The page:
The story begins with the name of the Emperor: Augustus, and the governor: Quirnius, and with people needing to be registered. Then and now we live in a public, political world. Joseph had to travel from where he lived in Nazareth to Bethlehem, the place of his family heritage. We all come from somewhere and are strangers somewhere else. Bethlehem would turn out to be an unwelcoming place for a private birth. Joseph and very pregnant Mary were outsiders. “No room for these people.” So they had to take refuge where they could find it. Where animals were sheltered the very Son of God was born; where the Creator’s animals ate, the baby was laid in a manger.
So dark, so quiet, so private. Yet such public implications for this day. No one is a stranger to God. For the homeless, the refugee, the immigrant, the one unwelcome, the one for whom there is no room, the Good News is that no one is abandoned by God. What is our calling for the one who would be left out in the cold?
How would this very private birth be made public for the world? No newspaper reporters. No television cameras. However, in that region, shepherds had a night job—every night. Who else would watch over their sheep? It was dark until a light brighter than a news flood light, a light which could be described only as, “the glory of the Lord” shone around them. They were terrified! An angel said the same word said to Mary nine months before, “Do not be afraid.” We who live today in a public world filled with great fear are terrified much of the time. The Shepherds did not know what to do with the news of “great joy” that a Savior was born. But they seemed to hear that this news would be for all people. News in a private field for a global world.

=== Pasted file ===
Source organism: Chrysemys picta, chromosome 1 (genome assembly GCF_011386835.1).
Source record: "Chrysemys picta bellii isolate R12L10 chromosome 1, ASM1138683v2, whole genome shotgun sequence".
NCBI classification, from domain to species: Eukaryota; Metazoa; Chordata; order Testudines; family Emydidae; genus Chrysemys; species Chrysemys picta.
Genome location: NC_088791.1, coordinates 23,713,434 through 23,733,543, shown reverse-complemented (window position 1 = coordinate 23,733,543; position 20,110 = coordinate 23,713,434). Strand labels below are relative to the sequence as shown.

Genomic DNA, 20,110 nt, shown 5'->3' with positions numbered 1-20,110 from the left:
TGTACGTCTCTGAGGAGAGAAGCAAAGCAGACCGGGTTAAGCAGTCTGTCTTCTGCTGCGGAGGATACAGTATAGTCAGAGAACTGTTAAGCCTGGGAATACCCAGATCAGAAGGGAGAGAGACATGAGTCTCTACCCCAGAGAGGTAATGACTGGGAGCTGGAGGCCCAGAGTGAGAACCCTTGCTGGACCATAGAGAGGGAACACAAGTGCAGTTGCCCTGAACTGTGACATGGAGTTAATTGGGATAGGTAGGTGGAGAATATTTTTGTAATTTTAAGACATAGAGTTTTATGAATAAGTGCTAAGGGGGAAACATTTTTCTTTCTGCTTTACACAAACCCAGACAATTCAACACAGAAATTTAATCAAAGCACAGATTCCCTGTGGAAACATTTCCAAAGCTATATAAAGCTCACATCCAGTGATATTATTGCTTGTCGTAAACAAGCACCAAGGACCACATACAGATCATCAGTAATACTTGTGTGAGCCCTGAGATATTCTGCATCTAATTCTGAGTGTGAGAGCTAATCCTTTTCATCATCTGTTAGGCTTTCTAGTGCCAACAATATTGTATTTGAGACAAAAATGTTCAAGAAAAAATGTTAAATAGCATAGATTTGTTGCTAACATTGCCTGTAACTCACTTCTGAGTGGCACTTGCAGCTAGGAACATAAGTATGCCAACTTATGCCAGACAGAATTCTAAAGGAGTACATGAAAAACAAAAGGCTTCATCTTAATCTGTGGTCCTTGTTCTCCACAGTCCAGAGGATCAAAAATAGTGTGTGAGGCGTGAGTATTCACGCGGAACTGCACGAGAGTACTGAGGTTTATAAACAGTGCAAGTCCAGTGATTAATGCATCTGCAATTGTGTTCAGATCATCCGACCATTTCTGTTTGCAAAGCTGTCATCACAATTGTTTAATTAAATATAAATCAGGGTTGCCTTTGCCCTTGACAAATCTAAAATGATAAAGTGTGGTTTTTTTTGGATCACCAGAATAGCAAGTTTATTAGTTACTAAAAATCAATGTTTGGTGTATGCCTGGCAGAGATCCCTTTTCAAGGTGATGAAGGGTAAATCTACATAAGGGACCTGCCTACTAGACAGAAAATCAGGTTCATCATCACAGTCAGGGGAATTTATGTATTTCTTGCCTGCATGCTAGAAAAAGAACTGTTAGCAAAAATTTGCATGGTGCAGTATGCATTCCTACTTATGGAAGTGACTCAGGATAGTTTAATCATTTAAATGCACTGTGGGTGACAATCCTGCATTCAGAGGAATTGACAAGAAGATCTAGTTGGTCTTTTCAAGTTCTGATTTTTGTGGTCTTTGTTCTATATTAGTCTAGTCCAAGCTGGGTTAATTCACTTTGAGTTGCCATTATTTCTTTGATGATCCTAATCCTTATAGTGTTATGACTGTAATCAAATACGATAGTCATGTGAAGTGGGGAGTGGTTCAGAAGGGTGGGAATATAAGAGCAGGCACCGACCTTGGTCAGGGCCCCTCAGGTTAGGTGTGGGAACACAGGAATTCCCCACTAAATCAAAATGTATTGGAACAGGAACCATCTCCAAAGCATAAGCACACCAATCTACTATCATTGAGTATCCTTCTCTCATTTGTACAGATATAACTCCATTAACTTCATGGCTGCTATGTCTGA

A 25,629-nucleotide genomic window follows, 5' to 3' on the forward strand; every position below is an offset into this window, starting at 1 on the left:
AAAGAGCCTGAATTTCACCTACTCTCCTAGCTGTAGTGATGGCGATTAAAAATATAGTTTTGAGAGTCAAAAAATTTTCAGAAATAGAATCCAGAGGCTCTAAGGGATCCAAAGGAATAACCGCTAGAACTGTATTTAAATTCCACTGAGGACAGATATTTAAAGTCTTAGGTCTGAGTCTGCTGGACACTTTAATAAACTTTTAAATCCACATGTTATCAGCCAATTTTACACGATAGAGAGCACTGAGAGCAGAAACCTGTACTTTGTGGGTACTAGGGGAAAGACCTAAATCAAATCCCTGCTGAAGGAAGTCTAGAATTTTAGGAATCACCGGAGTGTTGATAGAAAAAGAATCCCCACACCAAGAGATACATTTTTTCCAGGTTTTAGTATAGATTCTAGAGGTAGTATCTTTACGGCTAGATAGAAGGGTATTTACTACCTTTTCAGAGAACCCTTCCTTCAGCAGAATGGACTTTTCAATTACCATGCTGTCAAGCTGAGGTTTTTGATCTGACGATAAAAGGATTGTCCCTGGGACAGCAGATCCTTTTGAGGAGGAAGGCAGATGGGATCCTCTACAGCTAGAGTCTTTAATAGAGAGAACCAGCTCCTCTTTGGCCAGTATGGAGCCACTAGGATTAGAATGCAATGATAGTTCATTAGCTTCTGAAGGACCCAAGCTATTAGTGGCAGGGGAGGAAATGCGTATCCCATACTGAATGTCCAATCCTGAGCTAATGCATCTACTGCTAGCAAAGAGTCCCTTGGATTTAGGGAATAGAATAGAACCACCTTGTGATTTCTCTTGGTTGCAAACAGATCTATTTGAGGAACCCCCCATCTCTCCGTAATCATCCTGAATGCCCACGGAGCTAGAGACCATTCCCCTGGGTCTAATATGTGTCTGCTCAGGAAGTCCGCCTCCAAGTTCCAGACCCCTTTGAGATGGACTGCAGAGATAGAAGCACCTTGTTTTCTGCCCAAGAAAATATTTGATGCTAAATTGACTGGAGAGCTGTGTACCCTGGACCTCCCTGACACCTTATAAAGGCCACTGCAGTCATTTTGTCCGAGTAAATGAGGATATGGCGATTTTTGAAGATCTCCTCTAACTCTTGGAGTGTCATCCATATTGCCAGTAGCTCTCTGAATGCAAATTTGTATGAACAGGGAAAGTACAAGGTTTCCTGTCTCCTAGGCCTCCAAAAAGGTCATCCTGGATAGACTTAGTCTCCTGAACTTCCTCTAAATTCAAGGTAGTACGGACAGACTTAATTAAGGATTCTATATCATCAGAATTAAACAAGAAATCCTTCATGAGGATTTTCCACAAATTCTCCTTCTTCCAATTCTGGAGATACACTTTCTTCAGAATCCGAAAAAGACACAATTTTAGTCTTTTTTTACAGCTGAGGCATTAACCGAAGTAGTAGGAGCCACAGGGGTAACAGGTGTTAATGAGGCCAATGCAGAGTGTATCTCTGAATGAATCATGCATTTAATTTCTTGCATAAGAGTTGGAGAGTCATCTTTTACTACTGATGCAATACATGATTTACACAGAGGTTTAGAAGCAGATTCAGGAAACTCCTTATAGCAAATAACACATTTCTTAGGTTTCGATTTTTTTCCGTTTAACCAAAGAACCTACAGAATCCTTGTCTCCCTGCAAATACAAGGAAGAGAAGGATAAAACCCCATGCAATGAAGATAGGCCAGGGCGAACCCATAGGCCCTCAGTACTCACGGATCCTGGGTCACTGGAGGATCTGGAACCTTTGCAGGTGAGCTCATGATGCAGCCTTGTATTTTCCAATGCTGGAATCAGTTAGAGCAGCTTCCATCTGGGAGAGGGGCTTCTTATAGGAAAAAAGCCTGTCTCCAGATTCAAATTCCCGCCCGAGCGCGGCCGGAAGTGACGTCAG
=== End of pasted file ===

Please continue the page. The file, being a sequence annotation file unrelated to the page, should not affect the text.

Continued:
They believed what they heard and the multitude of heavenly host who appeared praising God: “Glory to God in the highest heaven and on earth peace. . . ,“ and they went. They went with haste, and they found Mary, Joseph and the child. And they told. They went back to their vocations, their plain work of taking care of sheep, and they also became the first witnesses in the public world of God’s grace present in human form on earth. What is our calling, whatever our vocation, our work in the world, to see and believe, and to hasten to tell everyone about God’s grace and love for all and for peace in the whole, public world?